So, last week, PC World reported a study from Ohio State and University of California, Irvine (joint study, I presume) that instant messaging actually improved people's productivity during the day.
The reasoning is that instant messaging (IM) is less obtrusive than a phone call or even “a knock on the side of your cubicle” because like email you can choose when to respond. I wasn't sure about that claim, because I have had multiple experiences in the past week that were exactly the opposite.
A coworker who wanted to know if I could talk on the phone right then. A vendor needed me to provide him with a proof of purchase so he could make sure I actually purchased software from him. A friend sent a YouTube link and then asked how I liked it.
But IM can improve productivity if used correctly.
Here's a few survival tips:
- Only turn on IM when you're actually available or willing to talk. See those nifty little away messages? Use them. Especially if you're busy. That way, people will wait until you're available, or if they send you a message anyway, won't expect an immediate answer.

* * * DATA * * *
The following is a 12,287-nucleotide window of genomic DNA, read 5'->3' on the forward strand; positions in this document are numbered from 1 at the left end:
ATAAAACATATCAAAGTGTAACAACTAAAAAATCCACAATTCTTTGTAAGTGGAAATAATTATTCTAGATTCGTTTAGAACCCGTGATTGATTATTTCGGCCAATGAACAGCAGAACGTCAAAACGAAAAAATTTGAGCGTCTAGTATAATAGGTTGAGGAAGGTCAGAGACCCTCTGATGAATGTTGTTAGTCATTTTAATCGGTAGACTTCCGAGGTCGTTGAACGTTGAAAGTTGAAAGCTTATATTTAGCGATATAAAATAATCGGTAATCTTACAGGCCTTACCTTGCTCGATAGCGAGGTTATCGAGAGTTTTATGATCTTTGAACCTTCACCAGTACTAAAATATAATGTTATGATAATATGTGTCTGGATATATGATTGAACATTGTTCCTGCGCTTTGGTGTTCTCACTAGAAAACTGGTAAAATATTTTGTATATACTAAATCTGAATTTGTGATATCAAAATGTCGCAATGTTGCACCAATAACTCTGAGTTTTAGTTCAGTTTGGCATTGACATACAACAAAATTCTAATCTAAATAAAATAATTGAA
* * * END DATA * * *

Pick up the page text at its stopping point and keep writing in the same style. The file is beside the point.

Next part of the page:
- Be careful who you let on your friends list. This is key. If you're college buddies only want to send YouTube videos all day, and want to chat about your friend who made a fool of himself while he was intoxicated at Saturday night's party and you have work to do, perhaps they should be removed from your work IM and added to your personal IM.
- Don't bug your friends or your coworkers. Are you the one sending out YouTube links all day? I would guarantee your productivity has slowed as a result. And the one rule of IM is simple: treat others as you'd like to be treated.
- IM on a work computer is not private. Those all-knowing guys down in IT know what you're doing, so watch out. The same goes for how long you sit on YouTube.com. You might, however, be allowed to take breaks and surf the Internet, thus see How To Keep Up . . . And Get Ahead for help convincing the powers that be to allow breaks to surf Facebook.
- Impress your boss and use IM to actually save time and be more productive. Ask a quick question, send info to someone, invite a friend to lunch, and you'll improve your ability to multitask and accomplish more than you thought you could today.